It wants to get a jump on other westerns being released before the year’s end that are expected to be in the running for Oscars, including The Assassination of Jesse James by the Coward Robert Ford, which stars Brad Pitt as James, and No Country for Old Men, Joel and Ethan Coen’s adaptation of Cormac McCarthy’s more contemporary western, starring Tommy Lee Jones and Javier Bardem. Other westerns set for release in the next few months include September Dawn, with Jon Voight and Terence Stamp, and Seraphim Falls, starring Liam Neeson and Pierce Brosnan.
(Source: Times Online)
Director Paul Greengrass follows up his superior Jason Bourne sequel The Bourne Supremacy with The Bourne Ultimatum this weekend. Greengrass kicked it up anotch with his direction of the last Bourne movie and earned his director cred with United 93, which earned him an Oscar nomination. In this interview with Collider, he speaks about the challenges of making a Bourne movie and what makes a good action scene.
Vince Vaughn and Reese Witherspoon are in final negotiations to star in New Line Cinema's upcoming comedy Four Christmases , it was announced today by New Line Production President Toby Emmerich.
Susan Sarandon has joined the cast of Peter Jackson's The Lovely Bones , based on Alice Sebold's novel, for DreamWorks.
Eddie Izzard has replaced Jeremy Piven as the insane Schadenfreude in the Weinstein Company's Igor , and producer Exodus Film Group has signed a deal for a series of comic books based on the film with IDW Publishing.
Actor Val Kilmer will reunite with director Tony Scott, with whom he worked on the features Déjà Vu , Top Gun and True Romance , in the season premiere of "Numb3rs," to be broadcast Friday, Sept. 28 (10:00-11:00 PM ET/PT) on the CBS Television Network.
Ten years ago, Australian filmmaker Scott Hicks got caught up in Oscar fever when his movie Shine received five nominations including one for Hicks' direction. It was a huge breakout for the director and the film's star Geoffrey Rush, who won an Oscar for his first featured film role. Hicks went on to direct movies based on David Guterson's Snow Falling on Cedars (a movie hailed for its cinematography) and on Stephen King's novel Hearts in Atlantis starring Anthony Hopkins.
The latter movie came out in 2001 and it's been over six years since Hicks' name was seen on a feature film, but now he's back with No Reservations, a considerably lighter film based on the German Mostly Martha, starring Catherine Zeta-Jones as a New York chef whose professional life gets sidetracked when she has to take care of her late sister's young daughter (played by Abigail "Little Miss Sunshine" Breslin) and deal with a hotshot chef (played by Aaron Eckhart) who's interested in Kate for more than her cooking secrets.
Thus far in the history-making run of the Harry Potter franchise, one man, screenwriter Steve Kloves, has adapted all of J.K. Rowling's spell-spinning, ticket-vanishing yarns to the screen. With Harry Potter and the Order of the Phoenix -- the fifth of an eventual seven books and films -- the streak has ended. Though he has already taken on the sixth script and is presumed to be doing the seventh, Kloves took a voluntary respite on five, opening the door for another scripter to have the keenly rarified opportunity to adapt a Potter.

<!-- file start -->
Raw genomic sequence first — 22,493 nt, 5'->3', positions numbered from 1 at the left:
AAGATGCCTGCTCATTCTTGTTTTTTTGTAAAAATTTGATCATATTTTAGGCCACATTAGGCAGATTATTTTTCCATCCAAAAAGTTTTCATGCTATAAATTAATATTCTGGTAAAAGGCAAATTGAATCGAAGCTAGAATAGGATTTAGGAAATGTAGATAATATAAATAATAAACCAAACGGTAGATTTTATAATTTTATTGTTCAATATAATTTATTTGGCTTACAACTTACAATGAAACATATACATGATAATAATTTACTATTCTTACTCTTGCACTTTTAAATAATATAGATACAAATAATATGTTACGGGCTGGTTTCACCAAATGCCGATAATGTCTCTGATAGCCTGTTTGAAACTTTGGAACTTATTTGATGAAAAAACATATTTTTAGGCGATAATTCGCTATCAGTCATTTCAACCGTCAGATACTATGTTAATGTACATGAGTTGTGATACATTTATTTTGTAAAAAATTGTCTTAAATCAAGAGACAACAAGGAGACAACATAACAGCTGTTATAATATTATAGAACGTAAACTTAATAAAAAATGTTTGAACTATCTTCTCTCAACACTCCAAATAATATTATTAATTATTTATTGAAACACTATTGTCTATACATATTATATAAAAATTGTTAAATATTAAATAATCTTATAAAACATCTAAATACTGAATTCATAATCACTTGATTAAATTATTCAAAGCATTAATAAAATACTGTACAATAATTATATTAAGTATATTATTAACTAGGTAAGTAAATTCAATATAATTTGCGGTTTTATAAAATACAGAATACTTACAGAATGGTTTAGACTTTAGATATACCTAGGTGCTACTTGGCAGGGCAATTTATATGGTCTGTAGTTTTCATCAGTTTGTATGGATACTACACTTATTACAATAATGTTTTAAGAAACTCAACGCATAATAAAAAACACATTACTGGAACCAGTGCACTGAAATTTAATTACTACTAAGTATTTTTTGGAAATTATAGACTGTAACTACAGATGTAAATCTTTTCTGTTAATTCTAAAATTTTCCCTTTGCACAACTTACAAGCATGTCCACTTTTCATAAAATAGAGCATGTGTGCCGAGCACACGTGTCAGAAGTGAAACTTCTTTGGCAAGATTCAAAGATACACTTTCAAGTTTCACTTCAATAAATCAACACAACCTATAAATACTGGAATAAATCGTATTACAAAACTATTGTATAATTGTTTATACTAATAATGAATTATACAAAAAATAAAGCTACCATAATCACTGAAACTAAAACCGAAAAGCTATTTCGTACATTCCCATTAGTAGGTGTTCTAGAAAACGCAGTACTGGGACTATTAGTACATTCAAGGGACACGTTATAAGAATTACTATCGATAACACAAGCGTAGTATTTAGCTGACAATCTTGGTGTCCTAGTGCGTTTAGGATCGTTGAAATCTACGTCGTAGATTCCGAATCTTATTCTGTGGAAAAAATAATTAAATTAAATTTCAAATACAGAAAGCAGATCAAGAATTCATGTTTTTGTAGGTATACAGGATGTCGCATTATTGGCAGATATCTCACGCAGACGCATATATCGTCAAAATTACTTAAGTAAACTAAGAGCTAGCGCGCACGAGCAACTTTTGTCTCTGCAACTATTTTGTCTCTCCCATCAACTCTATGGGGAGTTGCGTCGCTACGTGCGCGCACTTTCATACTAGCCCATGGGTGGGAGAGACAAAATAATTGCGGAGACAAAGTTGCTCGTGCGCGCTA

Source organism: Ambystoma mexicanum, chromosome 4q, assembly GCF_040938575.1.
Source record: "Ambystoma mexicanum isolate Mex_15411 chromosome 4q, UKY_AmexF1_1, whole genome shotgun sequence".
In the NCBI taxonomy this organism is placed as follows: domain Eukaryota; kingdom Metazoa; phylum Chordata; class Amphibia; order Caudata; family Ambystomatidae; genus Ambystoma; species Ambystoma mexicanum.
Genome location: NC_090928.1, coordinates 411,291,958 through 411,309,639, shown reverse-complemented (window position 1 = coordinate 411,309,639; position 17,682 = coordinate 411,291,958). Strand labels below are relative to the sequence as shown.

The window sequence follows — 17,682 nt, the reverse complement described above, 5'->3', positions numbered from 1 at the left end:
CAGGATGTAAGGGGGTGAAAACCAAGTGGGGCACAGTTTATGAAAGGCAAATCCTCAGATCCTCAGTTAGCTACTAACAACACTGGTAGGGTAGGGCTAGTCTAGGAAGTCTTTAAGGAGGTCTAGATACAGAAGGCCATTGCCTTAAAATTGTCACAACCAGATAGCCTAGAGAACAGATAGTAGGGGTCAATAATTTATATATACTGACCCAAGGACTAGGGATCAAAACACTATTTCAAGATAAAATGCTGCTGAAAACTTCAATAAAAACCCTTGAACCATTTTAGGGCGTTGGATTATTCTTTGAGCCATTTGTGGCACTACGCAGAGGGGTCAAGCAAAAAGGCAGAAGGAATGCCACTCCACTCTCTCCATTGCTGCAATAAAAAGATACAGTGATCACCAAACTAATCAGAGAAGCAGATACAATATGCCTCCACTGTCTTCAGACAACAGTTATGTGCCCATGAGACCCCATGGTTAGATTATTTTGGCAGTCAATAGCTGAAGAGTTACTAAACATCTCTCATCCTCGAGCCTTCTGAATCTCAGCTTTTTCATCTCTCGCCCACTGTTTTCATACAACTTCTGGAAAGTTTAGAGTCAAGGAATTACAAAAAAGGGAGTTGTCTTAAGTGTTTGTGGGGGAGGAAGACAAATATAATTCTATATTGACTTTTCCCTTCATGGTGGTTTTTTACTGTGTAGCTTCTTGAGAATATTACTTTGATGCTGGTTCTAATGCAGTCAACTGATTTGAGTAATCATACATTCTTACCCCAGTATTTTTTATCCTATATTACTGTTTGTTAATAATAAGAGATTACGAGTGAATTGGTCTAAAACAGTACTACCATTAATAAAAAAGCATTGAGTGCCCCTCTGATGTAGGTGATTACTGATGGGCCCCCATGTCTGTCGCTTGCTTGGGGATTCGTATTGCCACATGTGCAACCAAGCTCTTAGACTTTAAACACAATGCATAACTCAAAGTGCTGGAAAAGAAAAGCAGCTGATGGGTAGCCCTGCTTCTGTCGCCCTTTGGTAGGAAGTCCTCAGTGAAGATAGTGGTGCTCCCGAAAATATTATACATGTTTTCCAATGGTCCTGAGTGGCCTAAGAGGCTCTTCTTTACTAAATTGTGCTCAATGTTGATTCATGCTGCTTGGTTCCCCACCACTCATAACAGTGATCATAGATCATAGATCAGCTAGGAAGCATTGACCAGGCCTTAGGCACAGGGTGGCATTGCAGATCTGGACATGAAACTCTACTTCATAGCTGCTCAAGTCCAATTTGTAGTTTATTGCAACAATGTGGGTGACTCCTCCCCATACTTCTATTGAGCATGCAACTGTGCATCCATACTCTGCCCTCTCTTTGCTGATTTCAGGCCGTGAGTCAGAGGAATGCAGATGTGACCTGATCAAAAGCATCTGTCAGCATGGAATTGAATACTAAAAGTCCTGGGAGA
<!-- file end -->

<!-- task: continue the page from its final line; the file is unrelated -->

This screenwriting Charlie Bucket (keeping in genre) is Michael Goldenberg, a former New York playwright and Carnegie Mellon drama graduate whose screen credits include 1997's alien contact drama Contact. Though he fell short in a bid to win the Potter job at its outset, he had impressed and befriended David Heyman, one of the franchise's main producers. So when Kloves stepped aside, Heyman rang Goldenberg and that was that.
“The truth was it was a bit of a complicated reaction,” says Goldenberg of the initial phone call. “At first I was just stunned, then excited of course, and then simultaneously relieved and dismayed that I'd just lost control of my life for the next couple years. And then I sighed, looked around my kitchen and thought, 'Well, now I know what the first thing in my obituary will be.'”
WHEN Aaron Sorkin was a young nobody in New York in the 1980s, working as a bartender while writing his Broadway hit, "A Few Good Men," on cocktail napkins, he found himself observing the media darlings of the moment. The threesome, Jay McInerney, Bret Easton Ellis and Tama Janowitz, were all as well known for their off-stage antics as they were for their literary work. "I remember saying to myself, 'These guys aren't doing themselves any favors becoming known for all those other things instead of for what they wrote,' " Sorkin recalls with a wag of his head. "And then look what happened. To me!"
Sorkin's much-touted NBC series, "Studio 60 on the Sunset Strip," whose last episode aired just a few weeks ago, was canceled before the end of its first season, a victim of bad ratings and mediocre reviews. But it was also ambushed by nonstop sniping between Sorkin and the media, much of it even before the first episode aired.
(Source: Los Angeles Times)